Shall we connect asbestos claims with bee health as well? After all, asbestos and tobacco both impact human health.Two prominent Pittsburgh personal-injury lawyers conspired with a West Virginia radiologist to fabricate bogus asbestos claims against railroad operator CSX, a federal court jury in Wheeling, W.Va., decided on Thursday.Attorneys Robert Peirce and Louis Raimond, along with the doctor, Ray Harron, were ordered to pay $429,240, an amount that could later be tripled under the Racketeer Influenced and Corrupt Organizations Act.
Last edited by Rader Sidetrack; 07-14-2013 at 09:38 AM. Reason: spelling
ultracrepidarian >> noting or pertaining to a person who criticizes, judges, or gives advice outside of his expertise
You need to learn a bit about bumble bees.. they are a super small hive/ solitary insect. (depending on which species) so 50,000 in a spot is freaking huge. if you assume a 5 square mile area and EVERY bee in that are was there, that means in the state of oregon there are 9,486,660,000 bummble bees.... Means 50k was a huge nothing....in the sort of a 9.5 billion number
ANd FYI,,, they almost all going to die shortly anyway(except queens...)
Like I said a tragedy for those who are really bad at math... and like to make much tado about nothing.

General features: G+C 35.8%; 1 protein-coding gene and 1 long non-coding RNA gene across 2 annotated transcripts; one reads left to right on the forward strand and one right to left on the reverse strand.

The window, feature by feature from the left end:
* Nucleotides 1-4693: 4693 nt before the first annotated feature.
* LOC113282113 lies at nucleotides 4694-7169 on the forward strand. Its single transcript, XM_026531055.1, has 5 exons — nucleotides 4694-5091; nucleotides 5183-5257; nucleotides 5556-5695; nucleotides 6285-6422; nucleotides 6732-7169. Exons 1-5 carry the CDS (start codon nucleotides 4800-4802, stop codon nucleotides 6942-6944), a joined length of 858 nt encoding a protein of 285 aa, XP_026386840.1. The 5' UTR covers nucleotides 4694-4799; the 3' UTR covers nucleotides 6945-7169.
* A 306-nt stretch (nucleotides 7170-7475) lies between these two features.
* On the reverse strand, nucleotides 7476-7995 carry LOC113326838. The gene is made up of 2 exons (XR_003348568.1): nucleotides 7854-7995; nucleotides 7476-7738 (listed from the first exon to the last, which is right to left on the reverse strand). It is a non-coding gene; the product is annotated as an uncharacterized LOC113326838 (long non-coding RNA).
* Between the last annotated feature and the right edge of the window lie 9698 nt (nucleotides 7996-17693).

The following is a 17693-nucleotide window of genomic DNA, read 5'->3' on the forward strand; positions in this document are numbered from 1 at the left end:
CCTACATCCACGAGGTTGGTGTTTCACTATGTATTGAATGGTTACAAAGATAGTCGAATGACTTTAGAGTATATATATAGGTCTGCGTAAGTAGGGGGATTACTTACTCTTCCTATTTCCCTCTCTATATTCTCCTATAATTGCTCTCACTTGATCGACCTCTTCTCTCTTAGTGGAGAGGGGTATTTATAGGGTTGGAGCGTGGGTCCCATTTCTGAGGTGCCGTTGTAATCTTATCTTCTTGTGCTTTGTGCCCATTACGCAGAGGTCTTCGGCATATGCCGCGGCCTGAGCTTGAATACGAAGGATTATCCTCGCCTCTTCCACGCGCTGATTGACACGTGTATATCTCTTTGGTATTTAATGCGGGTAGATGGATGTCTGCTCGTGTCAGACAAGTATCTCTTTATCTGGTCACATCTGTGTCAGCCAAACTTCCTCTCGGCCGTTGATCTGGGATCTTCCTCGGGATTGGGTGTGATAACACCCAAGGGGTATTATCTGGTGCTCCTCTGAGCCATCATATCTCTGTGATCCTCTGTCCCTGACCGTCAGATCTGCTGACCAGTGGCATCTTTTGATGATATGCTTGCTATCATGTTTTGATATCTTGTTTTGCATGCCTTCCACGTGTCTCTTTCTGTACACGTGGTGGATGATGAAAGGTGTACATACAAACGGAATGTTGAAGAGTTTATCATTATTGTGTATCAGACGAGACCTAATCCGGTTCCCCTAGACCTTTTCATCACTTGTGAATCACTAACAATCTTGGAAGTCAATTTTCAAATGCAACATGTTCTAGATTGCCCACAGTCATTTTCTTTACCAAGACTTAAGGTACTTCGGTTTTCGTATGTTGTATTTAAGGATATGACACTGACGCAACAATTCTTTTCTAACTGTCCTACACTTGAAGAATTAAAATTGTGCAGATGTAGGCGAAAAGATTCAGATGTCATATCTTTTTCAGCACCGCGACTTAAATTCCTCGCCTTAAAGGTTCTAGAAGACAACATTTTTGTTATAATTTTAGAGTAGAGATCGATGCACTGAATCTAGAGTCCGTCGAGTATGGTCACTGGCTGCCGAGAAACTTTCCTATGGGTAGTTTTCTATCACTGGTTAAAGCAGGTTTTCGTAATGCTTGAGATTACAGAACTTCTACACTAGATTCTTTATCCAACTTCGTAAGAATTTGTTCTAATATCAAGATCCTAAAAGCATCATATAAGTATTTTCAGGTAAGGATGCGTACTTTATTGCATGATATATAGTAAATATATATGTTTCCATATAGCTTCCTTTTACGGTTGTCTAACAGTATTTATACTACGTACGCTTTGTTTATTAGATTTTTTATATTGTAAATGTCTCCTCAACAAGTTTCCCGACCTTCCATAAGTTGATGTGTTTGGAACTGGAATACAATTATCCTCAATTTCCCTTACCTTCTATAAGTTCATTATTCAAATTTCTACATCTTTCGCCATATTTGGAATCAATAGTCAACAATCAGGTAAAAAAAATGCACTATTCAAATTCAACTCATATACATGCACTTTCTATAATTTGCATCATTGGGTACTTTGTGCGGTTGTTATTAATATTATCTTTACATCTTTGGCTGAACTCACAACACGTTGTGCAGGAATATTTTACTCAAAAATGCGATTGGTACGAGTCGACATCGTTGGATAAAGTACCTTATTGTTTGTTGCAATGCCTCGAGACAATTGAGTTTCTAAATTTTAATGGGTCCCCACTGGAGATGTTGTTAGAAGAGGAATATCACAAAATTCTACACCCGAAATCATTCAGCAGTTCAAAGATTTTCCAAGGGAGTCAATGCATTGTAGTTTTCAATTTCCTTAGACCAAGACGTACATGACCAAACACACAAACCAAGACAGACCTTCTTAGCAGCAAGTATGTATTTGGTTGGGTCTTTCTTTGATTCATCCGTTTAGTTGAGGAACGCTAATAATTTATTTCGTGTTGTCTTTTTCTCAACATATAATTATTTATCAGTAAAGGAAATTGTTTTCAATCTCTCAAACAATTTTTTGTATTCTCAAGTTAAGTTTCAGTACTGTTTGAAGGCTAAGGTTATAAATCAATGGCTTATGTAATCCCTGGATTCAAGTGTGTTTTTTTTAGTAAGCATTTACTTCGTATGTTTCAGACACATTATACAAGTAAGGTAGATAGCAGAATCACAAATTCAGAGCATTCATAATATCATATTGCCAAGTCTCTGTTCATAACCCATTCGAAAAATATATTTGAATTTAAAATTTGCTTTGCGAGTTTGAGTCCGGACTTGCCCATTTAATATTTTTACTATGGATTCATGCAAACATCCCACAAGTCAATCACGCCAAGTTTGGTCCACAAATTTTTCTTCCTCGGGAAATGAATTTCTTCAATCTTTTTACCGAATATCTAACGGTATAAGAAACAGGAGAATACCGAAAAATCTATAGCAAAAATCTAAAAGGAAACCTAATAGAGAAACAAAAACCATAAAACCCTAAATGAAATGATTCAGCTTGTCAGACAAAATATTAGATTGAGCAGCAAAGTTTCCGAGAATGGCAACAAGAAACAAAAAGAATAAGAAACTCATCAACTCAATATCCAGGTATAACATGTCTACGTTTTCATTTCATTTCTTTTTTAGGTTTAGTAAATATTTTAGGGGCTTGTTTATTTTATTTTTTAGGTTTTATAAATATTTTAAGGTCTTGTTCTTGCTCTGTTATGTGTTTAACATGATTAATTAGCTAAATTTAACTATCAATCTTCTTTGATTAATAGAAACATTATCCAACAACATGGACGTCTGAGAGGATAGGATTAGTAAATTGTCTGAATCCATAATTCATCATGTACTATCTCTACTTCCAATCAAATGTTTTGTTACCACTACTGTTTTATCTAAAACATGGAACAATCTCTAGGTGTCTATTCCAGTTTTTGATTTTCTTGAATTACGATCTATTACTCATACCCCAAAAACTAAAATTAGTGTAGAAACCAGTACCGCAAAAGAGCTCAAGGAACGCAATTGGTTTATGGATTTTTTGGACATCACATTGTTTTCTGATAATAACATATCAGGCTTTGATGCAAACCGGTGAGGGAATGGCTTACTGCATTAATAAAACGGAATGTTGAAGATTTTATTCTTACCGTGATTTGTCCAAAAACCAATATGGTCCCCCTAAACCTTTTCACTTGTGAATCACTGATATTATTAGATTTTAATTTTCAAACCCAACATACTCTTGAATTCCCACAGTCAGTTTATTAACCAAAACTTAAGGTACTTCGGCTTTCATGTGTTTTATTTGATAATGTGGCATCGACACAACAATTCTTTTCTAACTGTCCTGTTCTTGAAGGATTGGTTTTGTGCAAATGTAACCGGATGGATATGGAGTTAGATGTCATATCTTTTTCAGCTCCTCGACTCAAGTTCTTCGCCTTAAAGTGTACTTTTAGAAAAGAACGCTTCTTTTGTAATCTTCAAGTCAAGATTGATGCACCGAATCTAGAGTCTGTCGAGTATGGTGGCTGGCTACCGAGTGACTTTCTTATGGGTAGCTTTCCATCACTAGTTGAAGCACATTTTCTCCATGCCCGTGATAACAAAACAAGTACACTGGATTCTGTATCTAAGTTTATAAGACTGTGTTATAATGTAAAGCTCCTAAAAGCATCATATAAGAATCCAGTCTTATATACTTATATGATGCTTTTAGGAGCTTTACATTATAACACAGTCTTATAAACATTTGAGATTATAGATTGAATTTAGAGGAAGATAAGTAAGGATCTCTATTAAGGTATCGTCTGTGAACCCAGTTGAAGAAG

It was the largest known mass bumblebee death in Oregon history....an unprecedented level of killing of an estimated 150 colonies.
Radar you are right on this is about bee health and ccd not tobacco or any other subject. Too bad red herrings need to be thrown out.
BigDawg; just as a point of reference this may be the largest kill in history, but to keep things in perspective the average bumblebee colony is about 50 bees per hive. That means that approx. 1,000 colonies were destroyed. This info is just to keep things in perspective and not skew numbers one way or the other.
The bottom line is the bumblebee and honeybee population in the Wilsonville, Oregon area was high at the time of the bumblebee kill incident despite years of using the Safari SG neonic insecticide; therefore banning neonics will won't help the bees because they were not in trouble to begin with. Plus the Safari SG only kills bees when it is accidentally sprayed on plants that are in bloom which rarely happens. Plus only a tiny percentage of the flowering shrubs and trees in the region in question are ever treated to begin with.
Bottom line: states have a right to ban or restrict pesticide use.
Jeffinmo... Keep in mind that the "actual numbers" were doubled at least 2 times if you read closely, and no one ever counted......or even swept them up.......
The state Etomoligist who went said maybe 10-15k in the first report.....
There was another incident in nearby Hillsboro where the trees were sprayed in accordance with the instructions (i.e. the trees were not in bloom) and there were a large number of bumblebees observed dying at the base of a few trees over 2 months after Safari was applied.
Charlie a good central figure for bumble bees is 2 to 300 bees per colony with a density of 3 to 4 colonies per acre. Given that bees can forage up to 5 miles that is a population of 19,200,000 bees. want to try again and make some number seem impressive?
Stand for what you believe, even if you stand alone.
If a product goes off target, there's no debate.
It killed native pollinators which should not have happened.
The State of Oregon is in the right to act, even though it's media/politics.
So what number are you using between 2 and 300? Site your source for the information as well.